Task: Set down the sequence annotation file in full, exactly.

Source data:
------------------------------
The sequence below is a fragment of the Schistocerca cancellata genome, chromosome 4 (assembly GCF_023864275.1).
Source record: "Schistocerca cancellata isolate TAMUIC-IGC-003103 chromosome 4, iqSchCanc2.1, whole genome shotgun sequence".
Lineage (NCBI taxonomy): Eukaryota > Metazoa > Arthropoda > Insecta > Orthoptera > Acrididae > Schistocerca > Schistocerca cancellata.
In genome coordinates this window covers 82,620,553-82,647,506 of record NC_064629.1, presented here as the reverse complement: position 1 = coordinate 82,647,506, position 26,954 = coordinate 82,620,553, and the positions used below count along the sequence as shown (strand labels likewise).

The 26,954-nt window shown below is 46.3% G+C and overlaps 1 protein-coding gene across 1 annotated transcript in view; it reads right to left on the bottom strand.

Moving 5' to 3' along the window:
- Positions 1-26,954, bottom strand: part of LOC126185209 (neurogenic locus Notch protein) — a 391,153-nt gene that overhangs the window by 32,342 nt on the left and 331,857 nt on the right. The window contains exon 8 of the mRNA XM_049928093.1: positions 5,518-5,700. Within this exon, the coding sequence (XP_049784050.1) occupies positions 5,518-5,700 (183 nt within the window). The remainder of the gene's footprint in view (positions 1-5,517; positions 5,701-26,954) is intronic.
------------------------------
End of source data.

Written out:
The sequence below is a fragment of the Schistocerca cancellata genome, chromosome 4 (assembly GCF_023864275.1).
Source record: "Schistocerca cancellata isolate TAMUIC-IGC-003103 chromosome 4, iqSchCanc2.1, whole genome shotgun sequence".
Lineage (NCBI taxonomy): Eukaryota > Metazoa > Arthropoda > Insecta > Orthoptera > Acrididae > Schistocerca > Schistocerca cancellata.
In genome coordinates this window covers 82,620,553-82,647,506 of record NC_064629.1, presented here as the reverse complement: position 1 = coordinate 82,647,506, position 26,954 = coordinate 82,620,553, and the positions used below count along the sequence as shown (strand labels likewise).

The 26,954-nt window shown below is 46.3% G+C and overlaps 1 protein-coding gene across 1 annotated transcript in view; it reads right to left on the bottom strand.

Moving 5' to 3' along the window:
- Positions 1-26,954, bottom strand: part of LOC126185209 (neurogenic locus Notch protein) — a 391,153-nt gene that overhangs the window by 32,342 nt on the left and 331,857 nt on the right. The window contains exon 8 of the mRNA XM_049928093.1: positions 5,518-5,700. Within this exon, the coding sequence (XP_049784050.1) occupies positions 5,518-5,700 (183 nt within the window). The remainder of the gene's footprint in view (positions 1-5,517; positions 5,701-26,954) is intronic.